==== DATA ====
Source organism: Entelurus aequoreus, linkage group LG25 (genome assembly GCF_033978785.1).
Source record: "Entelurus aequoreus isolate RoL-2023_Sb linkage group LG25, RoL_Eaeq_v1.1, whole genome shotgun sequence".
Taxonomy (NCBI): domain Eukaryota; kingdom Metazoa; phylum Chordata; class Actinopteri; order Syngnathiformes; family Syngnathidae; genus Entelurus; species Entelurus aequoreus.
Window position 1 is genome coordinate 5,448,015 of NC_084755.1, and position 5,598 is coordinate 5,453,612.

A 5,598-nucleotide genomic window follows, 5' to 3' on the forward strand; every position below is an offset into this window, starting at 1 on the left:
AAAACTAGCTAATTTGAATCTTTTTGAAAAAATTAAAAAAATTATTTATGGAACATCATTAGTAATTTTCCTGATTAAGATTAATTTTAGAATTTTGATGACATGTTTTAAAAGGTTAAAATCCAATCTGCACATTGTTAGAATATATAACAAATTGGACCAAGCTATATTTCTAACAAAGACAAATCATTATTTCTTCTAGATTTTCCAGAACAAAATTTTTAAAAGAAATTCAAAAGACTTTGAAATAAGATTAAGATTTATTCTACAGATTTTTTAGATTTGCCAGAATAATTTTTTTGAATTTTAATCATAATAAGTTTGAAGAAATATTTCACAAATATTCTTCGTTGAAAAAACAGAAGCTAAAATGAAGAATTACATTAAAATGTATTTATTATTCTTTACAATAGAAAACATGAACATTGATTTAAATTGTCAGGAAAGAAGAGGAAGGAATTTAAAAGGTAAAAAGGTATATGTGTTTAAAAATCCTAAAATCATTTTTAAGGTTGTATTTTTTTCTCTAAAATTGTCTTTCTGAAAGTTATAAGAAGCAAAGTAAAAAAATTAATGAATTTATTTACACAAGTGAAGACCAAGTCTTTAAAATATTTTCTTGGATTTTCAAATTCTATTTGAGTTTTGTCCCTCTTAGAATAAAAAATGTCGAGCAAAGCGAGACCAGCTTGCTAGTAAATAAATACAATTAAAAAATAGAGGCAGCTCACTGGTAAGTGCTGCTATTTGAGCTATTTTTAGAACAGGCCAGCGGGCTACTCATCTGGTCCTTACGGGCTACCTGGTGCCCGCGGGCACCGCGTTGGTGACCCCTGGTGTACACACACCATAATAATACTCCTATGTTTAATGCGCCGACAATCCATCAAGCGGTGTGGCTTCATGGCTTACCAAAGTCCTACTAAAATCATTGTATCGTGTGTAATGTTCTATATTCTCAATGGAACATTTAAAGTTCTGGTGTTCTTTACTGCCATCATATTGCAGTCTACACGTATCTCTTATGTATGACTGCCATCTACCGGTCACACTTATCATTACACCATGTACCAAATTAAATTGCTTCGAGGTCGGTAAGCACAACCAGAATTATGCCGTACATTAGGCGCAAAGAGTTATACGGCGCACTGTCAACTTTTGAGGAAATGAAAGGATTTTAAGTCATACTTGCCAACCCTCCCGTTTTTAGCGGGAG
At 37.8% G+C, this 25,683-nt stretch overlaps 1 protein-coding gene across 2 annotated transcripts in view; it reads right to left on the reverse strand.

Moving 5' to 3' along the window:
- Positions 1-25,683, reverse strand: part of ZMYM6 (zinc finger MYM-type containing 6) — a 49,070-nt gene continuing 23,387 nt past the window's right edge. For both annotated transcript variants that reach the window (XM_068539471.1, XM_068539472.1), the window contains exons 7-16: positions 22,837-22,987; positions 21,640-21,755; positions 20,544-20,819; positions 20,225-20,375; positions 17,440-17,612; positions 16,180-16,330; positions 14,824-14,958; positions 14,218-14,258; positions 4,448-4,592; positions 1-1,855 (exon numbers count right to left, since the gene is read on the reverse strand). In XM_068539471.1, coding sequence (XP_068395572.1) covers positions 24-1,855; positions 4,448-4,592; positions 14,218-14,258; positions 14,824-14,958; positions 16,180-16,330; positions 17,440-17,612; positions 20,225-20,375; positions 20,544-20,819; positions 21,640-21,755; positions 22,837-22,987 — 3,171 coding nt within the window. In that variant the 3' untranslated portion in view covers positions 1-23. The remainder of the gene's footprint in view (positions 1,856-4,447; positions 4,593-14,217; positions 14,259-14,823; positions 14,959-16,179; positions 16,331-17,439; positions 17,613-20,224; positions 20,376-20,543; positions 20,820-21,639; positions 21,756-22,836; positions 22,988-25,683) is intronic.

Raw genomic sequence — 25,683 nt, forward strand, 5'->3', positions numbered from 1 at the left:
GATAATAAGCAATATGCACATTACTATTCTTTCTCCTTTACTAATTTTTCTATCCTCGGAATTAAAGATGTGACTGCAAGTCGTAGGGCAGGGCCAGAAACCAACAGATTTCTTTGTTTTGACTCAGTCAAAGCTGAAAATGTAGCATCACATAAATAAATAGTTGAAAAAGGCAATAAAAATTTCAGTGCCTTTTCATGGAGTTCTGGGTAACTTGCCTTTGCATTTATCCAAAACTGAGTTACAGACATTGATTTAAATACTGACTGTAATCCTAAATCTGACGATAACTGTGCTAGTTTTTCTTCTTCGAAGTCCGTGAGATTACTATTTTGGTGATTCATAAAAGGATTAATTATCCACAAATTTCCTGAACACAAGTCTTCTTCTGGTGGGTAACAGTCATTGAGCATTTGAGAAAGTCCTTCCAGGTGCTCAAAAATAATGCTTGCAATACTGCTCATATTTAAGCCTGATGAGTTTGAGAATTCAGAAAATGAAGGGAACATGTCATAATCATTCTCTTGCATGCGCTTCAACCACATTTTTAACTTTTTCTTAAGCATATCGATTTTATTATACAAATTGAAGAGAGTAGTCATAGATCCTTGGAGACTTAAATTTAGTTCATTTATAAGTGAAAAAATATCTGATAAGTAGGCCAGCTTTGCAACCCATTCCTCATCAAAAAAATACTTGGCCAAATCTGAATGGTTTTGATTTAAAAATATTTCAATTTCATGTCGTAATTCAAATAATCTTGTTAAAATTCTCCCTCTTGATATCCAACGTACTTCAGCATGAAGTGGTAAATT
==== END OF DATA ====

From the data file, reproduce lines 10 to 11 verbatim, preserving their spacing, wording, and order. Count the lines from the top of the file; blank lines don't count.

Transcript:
Raw genomic sequence — 25,683 nt, forward strand, 5'->3', positions numbered from 1 at the left:
GATAATAAGCAATATGCACATTACTATTCTTTCTCCTTTACTAATTTTTCTATCCTCGGAATTAAAGATGTGACTGCAAGTCGTAGGGCAGGGCCAGAAACCAACAGATTTCTTTGTTTTGACTCAGTCAAAGCTGAAAATGTAGCATCACATAAATAAATAGTTGAAAAAGGCAATAAAAATTTCAGTGCCTTTTCATGGAGTTCTGGGTAACTTGCCTTTGCATTTATCCAAAACTGAGTTACAGACATTGATTTAAATACTGACTGTAATCCTAAATCTGACGATAACTGTGCTAGTTTTTCTTCTTCGAAGTCCGTGAGATTACTATTTTGGTGATTCATAAAAGGATTAATTATCCACAAATTTCCTGAACACAAGTCTTCTTCTGGTGGGTAACAGTCATTGAGCATTTGAGAAAGTCCTTCCAGGTGCTCAAAAATAATGCTTGCAATACTGCTCATATTTAAGCCTGATGAGTTTGAGAATTCAGAAAATGAAGGGAACATGTCATAATCATTCTCTTGCATGCGCTTCAACCACATTTTTAACTTTTTCTTAAGCATATCGATTTTATTATACAAATTGAAGAGAGTAGTCATAGATCCTTGGAGACTTAAATTTAGTTCATTTATAAGTGAAAAAATATCTGATAAGTAGGCCAGCTTTGCAACCCATTCCTCATCAAAAAAATACTTGGCCAAATCTGAATGGTTTTGATTTAAAAATATTTCAATTTCATGTCGTAATTCAAATAATCTTGTTAAAATTCTCCCTCTTGATATCCAACGTACTTCAGCATGAAGTGGTAAATT